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Ann Pharmacother. 2008 Sep;42(9):1195-207. doi: 10.1345/aph.1K618. Epub 2008 Aug 5.

Sensitivity of patient outcomes to pharmacist interventions. Part III: systematic review and meta-analysis in hyperlipidemia management.

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  • 1Toronto Health Economics and Technology Assessment Collaborative, University of Toronto, Toronto, Ontario, Canada.

Abstract

BACKGROUND:

Hyperlipidemia increases the risk of cardiovascular diseases, and control is pivotal for preventing disease complications. Multidisciplinary interventions, including those performed by pharmacists, are important for improving patients' outcomes.

OBJECTIVE:

To quantify the impact of pharmacist interventions in enhancing patients' outcomes.

METHODS:

Two reviewers searched International Pharmaceutical Abstracts, MEDLINE, EMBASE, The Cochrane Central Register of Controlled Trials, 3rd Quarter, and Cumulative Index to Nursing and Allied Health Literature (all from inception to July 2007) for pharmacist interventions in hyperlipidemia. Quality was assessed using the Downs-Black scale. Data extracted included the number of patients enrolled; study characteristics; intervention type; and pre- and postintervention measures for low-density lipoprotein cholesterol (LDL-C), high-density lipoprotein cholesterol (HDL-C), triglycerides, total cholesterol, adherence, and quality of life. A random effects meta-analysis combined data. Heterogeneity of effects was tested using chi(2) analysis. Publication bias was assessed using funnel plots and the Begg-Mazumdar statistic.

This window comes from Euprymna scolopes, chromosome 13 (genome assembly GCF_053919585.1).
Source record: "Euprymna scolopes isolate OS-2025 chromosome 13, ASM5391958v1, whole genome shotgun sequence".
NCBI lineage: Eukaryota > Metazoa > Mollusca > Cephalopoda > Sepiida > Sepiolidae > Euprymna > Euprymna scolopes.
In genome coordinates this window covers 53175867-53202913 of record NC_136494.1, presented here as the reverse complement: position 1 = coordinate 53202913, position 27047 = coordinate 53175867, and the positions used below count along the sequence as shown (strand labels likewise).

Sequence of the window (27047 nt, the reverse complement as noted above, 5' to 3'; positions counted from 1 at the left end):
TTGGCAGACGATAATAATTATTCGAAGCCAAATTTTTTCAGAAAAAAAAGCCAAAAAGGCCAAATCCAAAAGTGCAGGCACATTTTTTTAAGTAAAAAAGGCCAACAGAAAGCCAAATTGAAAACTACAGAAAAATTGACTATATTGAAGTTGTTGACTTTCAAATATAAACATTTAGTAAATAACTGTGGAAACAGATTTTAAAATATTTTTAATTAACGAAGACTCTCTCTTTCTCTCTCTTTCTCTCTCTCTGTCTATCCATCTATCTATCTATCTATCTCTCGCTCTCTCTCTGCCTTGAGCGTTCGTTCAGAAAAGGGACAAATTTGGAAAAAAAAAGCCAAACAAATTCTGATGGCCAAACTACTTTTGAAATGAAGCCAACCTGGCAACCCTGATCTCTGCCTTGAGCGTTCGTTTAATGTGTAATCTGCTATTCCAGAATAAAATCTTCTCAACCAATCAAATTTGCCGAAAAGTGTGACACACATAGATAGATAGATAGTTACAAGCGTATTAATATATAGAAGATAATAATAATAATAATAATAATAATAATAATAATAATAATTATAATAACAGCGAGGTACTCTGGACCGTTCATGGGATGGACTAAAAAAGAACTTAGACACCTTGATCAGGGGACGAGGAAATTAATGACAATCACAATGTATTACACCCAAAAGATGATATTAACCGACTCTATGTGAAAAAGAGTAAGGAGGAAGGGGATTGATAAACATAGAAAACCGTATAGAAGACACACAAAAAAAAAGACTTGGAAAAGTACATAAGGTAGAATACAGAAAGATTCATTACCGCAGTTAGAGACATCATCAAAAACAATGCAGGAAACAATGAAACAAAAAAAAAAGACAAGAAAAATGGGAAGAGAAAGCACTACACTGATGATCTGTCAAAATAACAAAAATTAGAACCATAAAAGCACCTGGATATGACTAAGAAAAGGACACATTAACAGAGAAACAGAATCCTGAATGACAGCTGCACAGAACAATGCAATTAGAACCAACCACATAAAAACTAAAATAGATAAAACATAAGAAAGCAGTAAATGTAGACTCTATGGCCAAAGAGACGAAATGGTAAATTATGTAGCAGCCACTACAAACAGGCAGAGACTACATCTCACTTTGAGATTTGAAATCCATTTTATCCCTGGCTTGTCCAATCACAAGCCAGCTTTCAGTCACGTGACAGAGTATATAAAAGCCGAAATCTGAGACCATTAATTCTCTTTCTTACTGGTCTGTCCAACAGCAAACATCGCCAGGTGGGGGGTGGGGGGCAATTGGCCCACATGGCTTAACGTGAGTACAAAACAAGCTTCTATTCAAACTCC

RESULTS:

Forty-eight studies were found; 23 met inclusion criteria. Study settings included medical clinic/center (n = 12), community pharmacy (n = 8), hospital (n = 2), and patient homes (n = 1). Article quality was good (71% +/- 7.0%). Patient education (78%) and medication management (74%) were the most common interventions. Total cholesterol was significantly reduced from baseline (mean +/- SD; 34.3 +/- 10.3 mg/dL; p < 0.001) and above that for controls (22.0 +/- 10.4 mg/dL; p = 0.034). LDL-C was reduced significantly from baseline (32.6 +/- 11.3 mg/dL; p = 0.004), but not significantly more than controls (17.5 +/- 10.9 mg/dL; p = 0.109). A clinically relevant but not statistically significant reduction in triglycerides was found. No impact on HDL-C levels was found. Patients' adherence to pharmacotherapeutic regimens and quality of life were considered possibly not sensitive and possibly sensitive to pharmacist interventions, respectively.

CONCLUSIONS:

Total cholesterol is sensitive to pharmacist interventions, while LDL-C and triglyceride levels are possibly sensitive to those interventions. Further research is required for these outcomes.

[PubMed - indexed for MEDLINE]
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